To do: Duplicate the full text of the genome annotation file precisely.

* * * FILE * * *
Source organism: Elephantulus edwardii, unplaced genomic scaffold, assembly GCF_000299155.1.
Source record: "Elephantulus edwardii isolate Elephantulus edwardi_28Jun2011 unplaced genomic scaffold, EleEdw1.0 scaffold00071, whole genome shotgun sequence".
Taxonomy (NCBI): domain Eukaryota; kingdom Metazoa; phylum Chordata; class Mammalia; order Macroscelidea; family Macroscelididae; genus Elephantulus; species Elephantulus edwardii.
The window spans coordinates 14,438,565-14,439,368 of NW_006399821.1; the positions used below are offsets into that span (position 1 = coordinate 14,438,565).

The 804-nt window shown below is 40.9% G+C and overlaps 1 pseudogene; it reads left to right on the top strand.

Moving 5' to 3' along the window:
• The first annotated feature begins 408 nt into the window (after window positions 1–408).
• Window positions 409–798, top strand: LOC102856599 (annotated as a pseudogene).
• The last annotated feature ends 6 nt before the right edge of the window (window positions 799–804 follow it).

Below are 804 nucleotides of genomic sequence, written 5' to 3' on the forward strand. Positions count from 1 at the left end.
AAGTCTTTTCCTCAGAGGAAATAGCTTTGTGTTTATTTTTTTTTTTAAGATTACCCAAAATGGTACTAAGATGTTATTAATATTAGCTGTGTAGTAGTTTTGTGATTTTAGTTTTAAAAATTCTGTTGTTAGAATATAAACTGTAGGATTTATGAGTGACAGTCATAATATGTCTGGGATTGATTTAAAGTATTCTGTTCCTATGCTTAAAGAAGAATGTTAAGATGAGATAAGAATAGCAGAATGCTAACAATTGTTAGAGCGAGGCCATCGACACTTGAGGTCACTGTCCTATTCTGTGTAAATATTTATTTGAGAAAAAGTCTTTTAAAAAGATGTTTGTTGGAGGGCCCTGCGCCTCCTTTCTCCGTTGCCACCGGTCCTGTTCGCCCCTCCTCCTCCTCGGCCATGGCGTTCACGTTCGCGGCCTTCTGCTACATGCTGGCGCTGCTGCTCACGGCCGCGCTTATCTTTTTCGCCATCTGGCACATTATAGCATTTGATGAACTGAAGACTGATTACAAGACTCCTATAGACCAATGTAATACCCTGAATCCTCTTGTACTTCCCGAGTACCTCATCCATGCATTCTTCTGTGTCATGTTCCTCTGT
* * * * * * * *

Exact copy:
Source organism: Elephantulus edwardii, unplaced genomic scaffold, assembly GCF_000299155.1.
Source record: "Elephantulus edwardii isolate Elephantulus edwardi_28Jun2011 unplaced genomic scaffold, EleEdw1.0 scaffold00071, whole genome shotgun sequence".
Taxonomy (NCBI): domain Eukaryota; kingdom Metazoa; phylum Chordata; class Mammalia; order Macroscelidea; family Macroscelididae; genus Elephantulus; species Elephantulus edwardii.
The window spans coordinates 14,438,565-14,439,368 of NW_006399821.1; the positions used below are offsets into that span (position 1 = coordinate 14,438,565).

The 804-nt window shown below is 40.9% G+C and overlaps 1 pseudogene; it reads left to right on the top strand.

Moving 5' to 3' along the window:
• The first annotated feature begins 408 nt into the window (after window positions 1–408).
• Window positions 409–798, top strand: LOC102856599 (annotated as a pseudogene).
• The last annotated feature ends 6 nt before the right edge of the window (window positions 799–804 follow it).

Below are 804 nucleotides of genomic sequence, written 5' to 3' on the forward strand. Positions count from 1 at the left end.
AAGTCTTTTCCTCAGAGGAAATAGCTTTGTGTTTATTTTTTTTTTTAAGATTACCCAAAATGGTACTAAGATGTTATTAATATTAGCTGTGTAGTAGTTTTGTGATTTTAGTTTTAAAAATTCTGTTGTTAGAATATAAACTGTAGGATTTATGAGTGACAGTCATAATATGTCTGGGATTGATTTAAAGTATTCTGTTCCTATGCTTAAAGAAGAATGTTAAGATGAGATAAGAATAGCAGAATGCTAACAATTGTTAGAGCGAGGCCATCGACACTTGAGGTCACTGTCCTATTCTGTGTAAATATTTATTTGAGAAAAAGTCTTTTAAAAAGATGTTTGTTGGAGGGCCCTGCGCCTCCTTTCTCCGTTGCCACCGGTCCTGTTCGCCCCTCCTCCTCCTCGGCCATGGCGTTCACGTTCGCGGCCTTCTGCTACATGCTGGCGCTGCTGCTCACGGCCGCGCTTATCTTTTTCGCCATCTGGCACATTATAGCATTTGATGAACTGAAGACTGATTACAAGACTCCTATAGACCAATGTAATACCCTGAATCCTCTTGTACTTCCCGAGTACCTCATCCATGCATTCTTCTGTGTCATGTTCCTCTGT